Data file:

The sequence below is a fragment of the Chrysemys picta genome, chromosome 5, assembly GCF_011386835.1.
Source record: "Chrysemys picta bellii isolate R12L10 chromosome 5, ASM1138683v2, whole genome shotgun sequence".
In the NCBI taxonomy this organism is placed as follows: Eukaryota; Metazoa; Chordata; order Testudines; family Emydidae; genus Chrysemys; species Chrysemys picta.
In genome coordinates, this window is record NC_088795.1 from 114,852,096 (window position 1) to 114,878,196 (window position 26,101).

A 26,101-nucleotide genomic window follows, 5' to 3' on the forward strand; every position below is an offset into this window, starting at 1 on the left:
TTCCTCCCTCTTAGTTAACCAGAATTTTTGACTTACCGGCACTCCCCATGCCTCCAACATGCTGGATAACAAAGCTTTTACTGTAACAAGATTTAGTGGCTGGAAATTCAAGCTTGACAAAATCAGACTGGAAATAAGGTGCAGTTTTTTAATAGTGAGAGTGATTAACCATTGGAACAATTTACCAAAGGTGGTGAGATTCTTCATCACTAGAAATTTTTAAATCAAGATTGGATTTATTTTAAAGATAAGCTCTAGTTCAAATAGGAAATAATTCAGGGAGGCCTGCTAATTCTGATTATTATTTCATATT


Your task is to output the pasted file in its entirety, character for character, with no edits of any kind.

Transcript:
The sequence below is a fragment of the Chrysemys picta genome, chromosome 5, assembly GCF_011386835.1.
Source record: "Chrysemys picta bellii isolate R12L10 chromosome 5, ASM1138683v2, whole genome shotgun sequence".
In the NCBI taxonomy this organism is placed as follows: Eukaryota; Metazoa; Chordata; order Testudines; family Emydidae; genus Chrysemys; species Chrysemys picta.
In genome coordinates, this window is record NC_088795.1 from 114,852,096 (window position 1) to 114,878,196 (window position 26,101).

A 26,101-nucleotide genomic window follows, 5' to 3' on the forward strand; every position below is an offset into this window, starting at 1 on the left:
TTCCTCCCTCTTAGTTAACCAGAATTTTTGACTTACCGGCACTCCCCATGCCTCCAACATGCTGGATAACAAAGCTTTTACTGTAACAAGATTTAGTGGCTGGAAATTCAAGCTTGACAAAATCAGACTGGAAATAAGGTGCAGTTTTTTAATAGTGAGAGTGATTAACCATTGGAACAATTTACCAAAGGTGGTGAGATTCTTCATCACTAGAAATTTTTAAATCAAGATTGGATTTATTTTAAAGATAAGCTCTAGTTCAAATAGGAAATAATTCAGGGAGGCCTGCTAATTCTGATTATTATTTCATATT